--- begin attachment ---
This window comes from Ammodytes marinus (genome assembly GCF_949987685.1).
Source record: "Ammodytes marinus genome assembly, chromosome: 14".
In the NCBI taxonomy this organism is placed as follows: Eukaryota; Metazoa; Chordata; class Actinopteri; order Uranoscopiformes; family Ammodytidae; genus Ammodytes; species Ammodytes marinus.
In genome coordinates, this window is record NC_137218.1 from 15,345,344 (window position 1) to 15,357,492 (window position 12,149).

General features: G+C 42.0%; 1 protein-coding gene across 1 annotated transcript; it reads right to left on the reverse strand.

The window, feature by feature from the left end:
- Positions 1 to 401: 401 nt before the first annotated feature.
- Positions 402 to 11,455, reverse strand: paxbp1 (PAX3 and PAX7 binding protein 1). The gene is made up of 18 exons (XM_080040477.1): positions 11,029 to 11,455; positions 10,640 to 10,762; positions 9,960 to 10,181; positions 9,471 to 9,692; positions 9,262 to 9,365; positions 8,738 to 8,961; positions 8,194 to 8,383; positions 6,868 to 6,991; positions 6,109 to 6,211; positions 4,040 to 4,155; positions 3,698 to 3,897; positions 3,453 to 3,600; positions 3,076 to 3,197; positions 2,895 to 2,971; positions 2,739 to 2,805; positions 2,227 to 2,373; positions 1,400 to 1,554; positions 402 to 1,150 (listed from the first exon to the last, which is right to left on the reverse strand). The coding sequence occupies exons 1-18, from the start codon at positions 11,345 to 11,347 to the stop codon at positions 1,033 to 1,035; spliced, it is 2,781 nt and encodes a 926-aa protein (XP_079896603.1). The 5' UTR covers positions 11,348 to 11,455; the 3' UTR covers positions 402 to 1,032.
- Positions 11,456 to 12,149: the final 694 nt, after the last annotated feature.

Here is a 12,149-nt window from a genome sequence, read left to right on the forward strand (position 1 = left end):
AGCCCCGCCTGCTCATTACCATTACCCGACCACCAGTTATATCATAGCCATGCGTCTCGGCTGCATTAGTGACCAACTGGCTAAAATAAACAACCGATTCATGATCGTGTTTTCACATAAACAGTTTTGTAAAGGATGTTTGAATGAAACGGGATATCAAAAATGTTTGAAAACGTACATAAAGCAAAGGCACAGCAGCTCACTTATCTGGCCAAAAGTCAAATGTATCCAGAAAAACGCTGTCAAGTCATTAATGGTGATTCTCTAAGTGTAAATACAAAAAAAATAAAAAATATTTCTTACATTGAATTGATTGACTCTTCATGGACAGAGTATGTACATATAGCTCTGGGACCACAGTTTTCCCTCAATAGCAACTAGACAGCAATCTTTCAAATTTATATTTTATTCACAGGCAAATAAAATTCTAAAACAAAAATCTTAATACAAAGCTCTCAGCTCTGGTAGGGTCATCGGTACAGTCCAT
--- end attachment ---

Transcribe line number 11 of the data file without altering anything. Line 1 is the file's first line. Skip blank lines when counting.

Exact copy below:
AGCCCCGCCTGCTCATTACCATTACCCGACCACCAGTTATATCATAGCCATGCGTCTCGGCTGCATTAGTGACCAACTGGCTAAAATAAACAACCGATTCATGATCGTGTTTTCACATAAACAGTTTTGTAAAGGATGTTTGAATGAAACGGGATATCAAAAATGTTTGAAAACGTACATAAAGCAAAGGCACAGCAGCTCACTTATCTGGCCAAAAGTCAAATGTATCCAGAAAAACGCTGTCAAGTCATTAATGGTGATTCTCTAAGTGTAAATACAAAAAAAATAAAAAATATTTCTTACATTGAATTGATTGACTCTTCATGGACAGAGTATGTACATATAGCTCTGGGACCACAGTTTTCCCTCAATAGCAACTAGACAGCAATCTTTCAAATTTATATTTTATTCACAGGCAAATAAAATTCTAAAACAAAAATCTTAATACAAAGCTCTCAGCTCTGGTAGGGTCATCGGTACAGTCCAT